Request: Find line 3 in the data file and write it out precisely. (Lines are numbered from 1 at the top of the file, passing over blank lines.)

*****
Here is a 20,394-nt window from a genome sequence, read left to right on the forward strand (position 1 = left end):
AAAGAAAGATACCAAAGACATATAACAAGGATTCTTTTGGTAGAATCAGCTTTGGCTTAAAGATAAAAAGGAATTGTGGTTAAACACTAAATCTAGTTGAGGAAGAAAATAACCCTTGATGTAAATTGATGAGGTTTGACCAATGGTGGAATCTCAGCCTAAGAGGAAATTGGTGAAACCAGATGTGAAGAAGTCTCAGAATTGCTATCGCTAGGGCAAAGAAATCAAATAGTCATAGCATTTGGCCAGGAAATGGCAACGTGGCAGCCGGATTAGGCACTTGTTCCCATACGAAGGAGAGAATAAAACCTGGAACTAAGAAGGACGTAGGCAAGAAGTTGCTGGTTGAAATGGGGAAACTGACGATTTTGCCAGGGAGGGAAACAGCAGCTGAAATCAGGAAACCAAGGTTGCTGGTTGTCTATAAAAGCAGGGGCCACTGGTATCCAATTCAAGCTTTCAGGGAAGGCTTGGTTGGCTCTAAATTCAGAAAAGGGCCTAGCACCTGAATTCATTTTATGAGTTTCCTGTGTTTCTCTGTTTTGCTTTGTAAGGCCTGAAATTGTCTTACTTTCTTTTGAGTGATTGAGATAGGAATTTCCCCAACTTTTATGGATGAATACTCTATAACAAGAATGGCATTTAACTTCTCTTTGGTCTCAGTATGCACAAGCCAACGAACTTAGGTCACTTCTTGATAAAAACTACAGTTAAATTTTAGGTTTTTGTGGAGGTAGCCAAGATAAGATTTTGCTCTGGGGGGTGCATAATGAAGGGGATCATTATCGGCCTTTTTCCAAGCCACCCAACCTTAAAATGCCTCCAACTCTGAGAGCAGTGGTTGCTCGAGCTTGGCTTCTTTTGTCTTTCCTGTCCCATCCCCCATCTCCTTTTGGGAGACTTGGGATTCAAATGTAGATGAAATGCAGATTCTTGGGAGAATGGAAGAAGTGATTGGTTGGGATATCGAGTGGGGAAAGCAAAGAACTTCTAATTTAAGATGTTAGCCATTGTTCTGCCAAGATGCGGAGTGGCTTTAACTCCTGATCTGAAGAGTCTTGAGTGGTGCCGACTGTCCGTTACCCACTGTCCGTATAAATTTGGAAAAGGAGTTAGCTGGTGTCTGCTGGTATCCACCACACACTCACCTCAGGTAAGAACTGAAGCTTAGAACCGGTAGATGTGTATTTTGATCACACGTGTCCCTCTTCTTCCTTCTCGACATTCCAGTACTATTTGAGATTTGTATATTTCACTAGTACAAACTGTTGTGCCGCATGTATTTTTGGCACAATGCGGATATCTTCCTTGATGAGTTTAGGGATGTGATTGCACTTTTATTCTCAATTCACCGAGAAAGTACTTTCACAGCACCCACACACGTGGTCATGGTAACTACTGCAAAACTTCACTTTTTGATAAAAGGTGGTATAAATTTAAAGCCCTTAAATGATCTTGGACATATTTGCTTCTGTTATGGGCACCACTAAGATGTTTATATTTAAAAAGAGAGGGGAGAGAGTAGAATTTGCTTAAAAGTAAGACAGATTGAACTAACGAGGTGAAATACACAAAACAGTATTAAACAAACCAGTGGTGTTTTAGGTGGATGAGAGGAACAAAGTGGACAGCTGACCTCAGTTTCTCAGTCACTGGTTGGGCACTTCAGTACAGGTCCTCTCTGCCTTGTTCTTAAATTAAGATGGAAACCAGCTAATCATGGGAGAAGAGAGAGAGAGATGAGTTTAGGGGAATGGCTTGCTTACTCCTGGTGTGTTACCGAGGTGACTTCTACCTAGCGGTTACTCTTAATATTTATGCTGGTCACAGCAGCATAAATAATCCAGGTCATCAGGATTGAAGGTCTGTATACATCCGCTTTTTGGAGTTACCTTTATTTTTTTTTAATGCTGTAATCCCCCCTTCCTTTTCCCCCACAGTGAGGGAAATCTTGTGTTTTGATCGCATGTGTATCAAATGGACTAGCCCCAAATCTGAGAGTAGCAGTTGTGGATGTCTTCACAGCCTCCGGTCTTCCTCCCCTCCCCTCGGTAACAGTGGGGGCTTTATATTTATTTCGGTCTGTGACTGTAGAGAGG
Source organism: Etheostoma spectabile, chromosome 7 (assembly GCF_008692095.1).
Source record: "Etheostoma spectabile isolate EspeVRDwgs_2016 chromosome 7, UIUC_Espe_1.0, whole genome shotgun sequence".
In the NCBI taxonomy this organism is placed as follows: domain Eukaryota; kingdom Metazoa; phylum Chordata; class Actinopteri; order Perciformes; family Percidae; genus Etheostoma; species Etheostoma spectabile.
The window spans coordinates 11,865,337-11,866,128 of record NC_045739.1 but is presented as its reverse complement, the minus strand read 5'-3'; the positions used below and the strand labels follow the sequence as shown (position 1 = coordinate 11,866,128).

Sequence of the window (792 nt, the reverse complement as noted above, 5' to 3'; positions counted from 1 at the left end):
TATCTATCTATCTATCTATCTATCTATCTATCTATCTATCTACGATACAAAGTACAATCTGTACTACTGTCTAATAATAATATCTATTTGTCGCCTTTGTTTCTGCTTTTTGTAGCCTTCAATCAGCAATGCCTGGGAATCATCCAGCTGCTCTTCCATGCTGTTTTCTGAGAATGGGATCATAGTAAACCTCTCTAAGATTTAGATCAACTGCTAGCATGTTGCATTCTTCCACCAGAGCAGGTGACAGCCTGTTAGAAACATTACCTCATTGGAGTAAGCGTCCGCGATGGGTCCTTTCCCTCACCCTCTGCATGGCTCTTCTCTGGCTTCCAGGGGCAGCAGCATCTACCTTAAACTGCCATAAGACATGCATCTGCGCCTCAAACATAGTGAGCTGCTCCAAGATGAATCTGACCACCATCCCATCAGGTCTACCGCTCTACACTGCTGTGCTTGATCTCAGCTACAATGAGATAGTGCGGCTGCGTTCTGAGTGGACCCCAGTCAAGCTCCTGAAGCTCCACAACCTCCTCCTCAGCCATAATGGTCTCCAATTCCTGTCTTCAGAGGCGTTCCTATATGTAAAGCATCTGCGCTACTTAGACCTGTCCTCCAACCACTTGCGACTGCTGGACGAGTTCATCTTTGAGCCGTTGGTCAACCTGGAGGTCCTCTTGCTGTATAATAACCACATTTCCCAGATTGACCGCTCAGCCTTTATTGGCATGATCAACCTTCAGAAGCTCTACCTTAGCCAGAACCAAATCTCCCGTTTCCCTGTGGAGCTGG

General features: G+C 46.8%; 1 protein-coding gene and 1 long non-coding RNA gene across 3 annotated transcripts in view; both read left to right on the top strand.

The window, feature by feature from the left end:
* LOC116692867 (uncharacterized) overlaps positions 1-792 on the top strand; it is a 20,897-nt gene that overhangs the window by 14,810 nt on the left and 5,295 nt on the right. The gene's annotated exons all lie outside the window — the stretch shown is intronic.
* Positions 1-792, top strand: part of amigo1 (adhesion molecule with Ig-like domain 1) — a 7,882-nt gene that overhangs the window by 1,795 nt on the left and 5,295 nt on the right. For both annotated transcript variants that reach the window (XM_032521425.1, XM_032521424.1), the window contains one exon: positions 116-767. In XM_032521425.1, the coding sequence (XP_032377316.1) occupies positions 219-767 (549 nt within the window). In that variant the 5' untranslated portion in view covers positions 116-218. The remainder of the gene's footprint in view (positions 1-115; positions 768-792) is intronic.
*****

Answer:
Source organism: Etheostoma spectabile, chromosome 7 (assembly GCF_008692095.1).